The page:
An impressionistic French essay film explores the tragedy of a 2013 airline crash in the Alps
Dir. Stephen Loye. France. 2021. 77 mins.
French essay film The Belly Of The Mountain takes a very personal approach to a recent tragedy — the crash of a Germanwings commercial flight in the French Alps in March 2013, deliberately caused by its co-pilot. Filmmaker Stephen Loye — working in tandem with ‘sound anthropologist’ Patrick Romieu — offers anything but a conventional journalistic account of the case. While it does supply a substantial amount of hard information, this impressionistic work is more interested in conveying the event’s meaning for the community of this Alpine region, including Loye himself. In turns inventive, elusive and frustrating, the film premieres in the Burning Lights Competition of Visions du Reel, after which it is most likely to inhabit the specialised realm of experimental documentary/essay outlets, and the art circuit where cross-disciplinary artist Loye is generally active.
Loye focuses on the human reality for locals
End credits identify this both as a film by Loye and as an ‘ethnographic investigation’ by Romieu. Loye weaves together a set of sound interviews with locals from the villages of Prads-Haute-Bleone and Le Vernet; TV news reports about the crash and subsequent press conferences; and video footage showing the local landscape, as well as glimpses of Loye’s daily environment. One of the most striking sections comes near the start — a CGI sequence showing a routine Germanwings flight in progress, but then depicting panic as the pilot, briefly absent from the cockpit of the Airbus A320, is unable to regain entry, locked out by co-pilot Andreas Lubitz. (Ironically, we learn that it was in the wake of 9/11 that cockpits were made impregnable to enhance security.) Also from a press source, this makes for an attention-grabbing moment of strangeness, especially set to an early music chorale. (Other music used includes the Congolese ‘Missa Luba’ and the director’s own compositions, credited to White Mountain.)
Further information comes partly in news clips from a variety of TV sources. The crash — bringing crowds of specialist investigators and international journalists, as well as France’s then-president Francois Hollande — turns the area, someone comments, “into a different planet”, transforming a quiet region that “seems like heaven”. (Footage does indeed suggest an archetypal Alpine idyll, complete with grazing cows.) Images stamped ‘Ministry of the Interior’ show the crash site with the plane reduced to scattered debris, while information gradually emerges about Lubitz himself. Initially it seems that a dearth of information distinguishes him from the perpetrator of the 2011 Oslo massacre Anders Breivik, who minutely documented his far-right motivations; by contrast, little clarifies Lubitz’s state of mind, until we hear a letter to his doctor regarding his sight and sleep issues.
A disturbing thread involves the corporate airline industry: a brusque refusal by two high-ups from Germanwings parent company Lufthansa to answer questions, and figures about passenger insurance and the value of human life internationally, with shocking disparities based on race and geography.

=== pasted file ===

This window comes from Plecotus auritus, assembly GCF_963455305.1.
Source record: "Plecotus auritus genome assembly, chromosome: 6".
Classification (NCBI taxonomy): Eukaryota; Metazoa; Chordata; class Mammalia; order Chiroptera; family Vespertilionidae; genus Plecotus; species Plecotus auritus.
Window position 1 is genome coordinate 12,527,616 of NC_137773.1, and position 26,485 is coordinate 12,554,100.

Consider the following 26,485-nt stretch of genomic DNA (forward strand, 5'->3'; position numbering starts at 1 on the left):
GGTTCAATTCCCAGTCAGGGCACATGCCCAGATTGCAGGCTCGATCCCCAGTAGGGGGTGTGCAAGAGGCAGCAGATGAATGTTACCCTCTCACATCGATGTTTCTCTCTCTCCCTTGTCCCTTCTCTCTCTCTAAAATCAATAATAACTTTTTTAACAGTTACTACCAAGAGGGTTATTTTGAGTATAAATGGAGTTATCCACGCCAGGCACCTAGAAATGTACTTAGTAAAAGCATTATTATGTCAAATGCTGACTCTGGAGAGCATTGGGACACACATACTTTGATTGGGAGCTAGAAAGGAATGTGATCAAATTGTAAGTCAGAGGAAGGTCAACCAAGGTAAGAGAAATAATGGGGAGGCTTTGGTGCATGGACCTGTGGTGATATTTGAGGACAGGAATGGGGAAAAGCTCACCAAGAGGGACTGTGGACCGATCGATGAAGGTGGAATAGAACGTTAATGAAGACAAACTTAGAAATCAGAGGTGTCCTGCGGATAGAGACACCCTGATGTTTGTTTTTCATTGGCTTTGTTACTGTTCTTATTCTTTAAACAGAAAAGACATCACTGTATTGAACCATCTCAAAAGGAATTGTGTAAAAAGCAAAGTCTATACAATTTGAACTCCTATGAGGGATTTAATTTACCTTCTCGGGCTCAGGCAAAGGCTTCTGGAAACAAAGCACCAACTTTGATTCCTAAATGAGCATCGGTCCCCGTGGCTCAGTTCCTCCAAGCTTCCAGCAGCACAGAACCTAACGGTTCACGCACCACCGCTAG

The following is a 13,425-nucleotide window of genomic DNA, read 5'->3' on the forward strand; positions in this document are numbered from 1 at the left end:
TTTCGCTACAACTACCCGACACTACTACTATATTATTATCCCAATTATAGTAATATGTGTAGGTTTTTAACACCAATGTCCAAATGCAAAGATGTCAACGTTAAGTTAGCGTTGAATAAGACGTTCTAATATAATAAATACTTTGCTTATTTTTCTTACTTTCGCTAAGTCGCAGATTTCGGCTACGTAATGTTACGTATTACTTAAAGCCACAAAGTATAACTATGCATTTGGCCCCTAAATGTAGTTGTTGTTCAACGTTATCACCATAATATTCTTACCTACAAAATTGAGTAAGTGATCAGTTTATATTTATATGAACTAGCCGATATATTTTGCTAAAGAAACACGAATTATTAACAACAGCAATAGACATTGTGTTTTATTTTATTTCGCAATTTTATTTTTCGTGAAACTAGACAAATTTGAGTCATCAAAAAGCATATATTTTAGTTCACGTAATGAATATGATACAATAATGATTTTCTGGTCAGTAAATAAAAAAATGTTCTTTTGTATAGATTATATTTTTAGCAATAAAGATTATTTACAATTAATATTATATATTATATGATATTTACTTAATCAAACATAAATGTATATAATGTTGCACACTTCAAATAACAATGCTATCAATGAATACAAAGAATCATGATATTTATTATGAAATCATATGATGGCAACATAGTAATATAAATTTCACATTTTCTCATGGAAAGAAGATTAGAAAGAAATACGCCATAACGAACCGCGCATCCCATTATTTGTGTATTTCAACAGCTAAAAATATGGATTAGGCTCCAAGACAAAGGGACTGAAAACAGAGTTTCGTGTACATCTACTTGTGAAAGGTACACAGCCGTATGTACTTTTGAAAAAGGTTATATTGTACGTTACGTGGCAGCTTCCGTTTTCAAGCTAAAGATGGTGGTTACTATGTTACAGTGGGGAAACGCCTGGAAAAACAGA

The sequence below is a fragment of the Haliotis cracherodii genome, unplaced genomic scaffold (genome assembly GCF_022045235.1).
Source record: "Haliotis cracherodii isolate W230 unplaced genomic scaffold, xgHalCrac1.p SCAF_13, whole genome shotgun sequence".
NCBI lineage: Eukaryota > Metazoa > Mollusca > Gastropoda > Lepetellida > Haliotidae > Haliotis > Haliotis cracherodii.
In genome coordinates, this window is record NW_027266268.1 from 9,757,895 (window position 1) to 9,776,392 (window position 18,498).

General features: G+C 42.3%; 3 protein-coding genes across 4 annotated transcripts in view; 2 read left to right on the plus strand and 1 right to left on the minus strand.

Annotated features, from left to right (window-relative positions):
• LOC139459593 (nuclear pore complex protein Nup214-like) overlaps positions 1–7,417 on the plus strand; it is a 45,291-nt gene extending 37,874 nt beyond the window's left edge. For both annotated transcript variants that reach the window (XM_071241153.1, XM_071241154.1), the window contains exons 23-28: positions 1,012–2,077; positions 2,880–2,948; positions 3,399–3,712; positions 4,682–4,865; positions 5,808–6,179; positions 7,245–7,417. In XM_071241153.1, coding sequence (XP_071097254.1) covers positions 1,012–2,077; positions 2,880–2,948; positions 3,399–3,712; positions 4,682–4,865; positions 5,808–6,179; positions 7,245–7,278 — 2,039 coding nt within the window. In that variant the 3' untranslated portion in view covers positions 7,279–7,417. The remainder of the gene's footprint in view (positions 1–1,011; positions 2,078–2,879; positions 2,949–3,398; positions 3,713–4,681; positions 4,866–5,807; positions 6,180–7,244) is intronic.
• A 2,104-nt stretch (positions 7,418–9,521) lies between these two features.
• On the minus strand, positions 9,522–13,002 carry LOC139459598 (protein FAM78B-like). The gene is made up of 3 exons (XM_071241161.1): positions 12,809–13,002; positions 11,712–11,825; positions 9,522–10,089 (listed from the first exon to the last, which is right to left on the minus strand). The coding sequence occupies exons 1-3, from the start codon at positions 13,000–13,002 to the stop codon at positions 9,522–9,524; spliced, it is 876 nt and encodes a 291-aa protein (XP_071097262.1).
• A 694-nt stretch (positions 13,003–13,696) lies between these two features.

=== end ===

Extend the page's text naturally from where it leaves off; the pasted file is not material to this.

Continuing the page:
Beyond these facts, Loye focuses on the human reality for locals — for example, the official who had to sign death certificates for all 149 of Lubitz’s victims, including a baby. Among other voices from the region, we hear an Argentinian woman who recounts her own tragic experience, and a woman originally from Northern France who says that moving to the Alps felt as if the earth’s geological strata were turned upside down.
At one point, as Loye recalls earlier disasters, we see a Tintin comic flicked through on screen. While this might momentarily seem incongruous or facetious, the reference is to a plane crash episode in Tintin In Tibet containing the only moment at which Herge’s hero is ever shown crying. This associative sidestep briefly echoes the digressive chains of ideas specialised in by Chilean documentarist Patricio Guzman (Nostalgia For The Light); but despite flashes of that lateral thinking here, it isn’t sustained in a way that might have yielded richer insights.
As it is, Loye doesn’t entirely convince in his emphasis on the everyday. He succeeds in evoking the region as a lived environment in sequences such as an extended shot of a drive on a winding downhill road. But the film is less evocative (and certainly less visually interesting) in its images of quotidian domesticity: coffee cups, gardens, a loudly purring cat (possibly a nod to the feline fixations of Chris Marker, who may well be a guiding influence on the film).
Loye’s more philosophical musings — delivered in a solemn voiceover style that has been a staple trope of French cinema since the 50s — don’t always connect. At the beginning, at their most abstract, his thoughts accompany images of a black marble that, seen again at the end, reveals itself as an embodiment of death. Death, we’re told, says, “Those who look me in the eye can start living at last”, and Loye’s film is a serious attempt to do just that, an act of memorialisation and catharsis. But while this intriguing collage film clearly aims to avoid the pitfalls of more traditional reportage, Loye’s diffuse approach ultimately detracts from looking at this particular tragedy with quite as much hard clarity as it perhaps demands.
Production companies: Ammonit’ Cinema, Baldanders Films
International sales: Baldanders Films, firstname.lastname@example.org
Producers: Stephen Loye, Elsa Minisini, Elisabeth Pawlowski
Screenplay: Stephen Loye
Cinematography: Stephen Loye
Editing: Veronique Abouy
Music: White Mountain